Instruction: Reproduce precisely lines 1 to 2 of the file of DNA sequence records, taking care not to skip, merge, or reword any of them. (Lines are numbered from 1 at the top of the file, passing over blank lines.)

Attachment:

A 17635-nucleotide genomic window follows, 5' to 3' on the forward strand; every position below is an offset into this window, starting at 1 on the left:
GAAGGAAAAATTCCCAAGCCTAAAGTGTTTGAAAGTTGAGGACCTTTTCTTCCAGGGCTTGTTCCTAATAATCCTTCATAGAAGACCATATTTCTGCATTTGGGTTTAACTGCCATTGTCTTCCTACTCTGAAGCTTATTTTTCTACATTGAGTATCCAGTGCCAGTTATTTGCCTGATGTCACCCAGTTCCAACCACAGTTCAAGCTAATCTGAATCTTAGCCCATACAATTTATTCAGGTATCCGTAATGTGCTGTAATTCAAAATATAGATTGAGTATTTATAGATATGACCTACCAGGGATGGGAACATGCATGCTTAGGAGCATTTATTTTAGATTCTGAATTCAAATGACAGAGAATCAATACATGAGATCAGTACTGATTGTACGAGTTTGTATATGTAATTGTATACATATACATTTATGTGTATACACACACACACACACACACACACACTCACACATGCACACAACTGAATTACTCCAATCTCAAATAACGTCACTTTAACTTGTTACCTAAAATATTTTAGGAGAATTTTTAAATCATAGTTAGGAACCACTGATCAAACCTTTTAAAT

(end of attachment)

A 17635-nucleotide genomic window follows, 5' to 3' on the forward strand; every position below is an offset into this window, starting at 1 on the left:
GAAGGAAAAATTCCCAAGCCTAAAGTGTTTGAAAGTTGAGGACCTTTTCTTCCAGGGCTTGTTCCTAATAATCCTTCATAGAAGACCATATTTCTGCATTTGGGTTTAACTGCCATTGTCTTCCTACTCTGAAGCTTATTTTTCTACATTGAGTATCCAGTGCCAGTTATTTGCCTGATGTCACCCAGTTCCAACCACAGTTCAAGCTAATCTGAATCTTAGCCCATACAATTTATTCAGGTATCCGTAATGTGCTGTAATTCAAAATATAGATTGAGTATTTATAGATATGACCTACCAGGGATGGGAACATGCATGCTTAGGAGCATTTATTTTAGATTCTGAATTCAAATGACAGAGAATCAATACATGAGATCAGTACTGATTGTACGAGTTTGTATATGTAATTGTATACATATACATTTATGTGTATACACACACACACACACACACACACACTCACACATGCACACAACTGAATTACTCCAATCTCAAATAACGTCACTTTAACTTGTTACCTAAAATATTTTAGGAGAATTTTTAAATCATAGTTAGGAACCACTGATCAAACCTTTTAAAT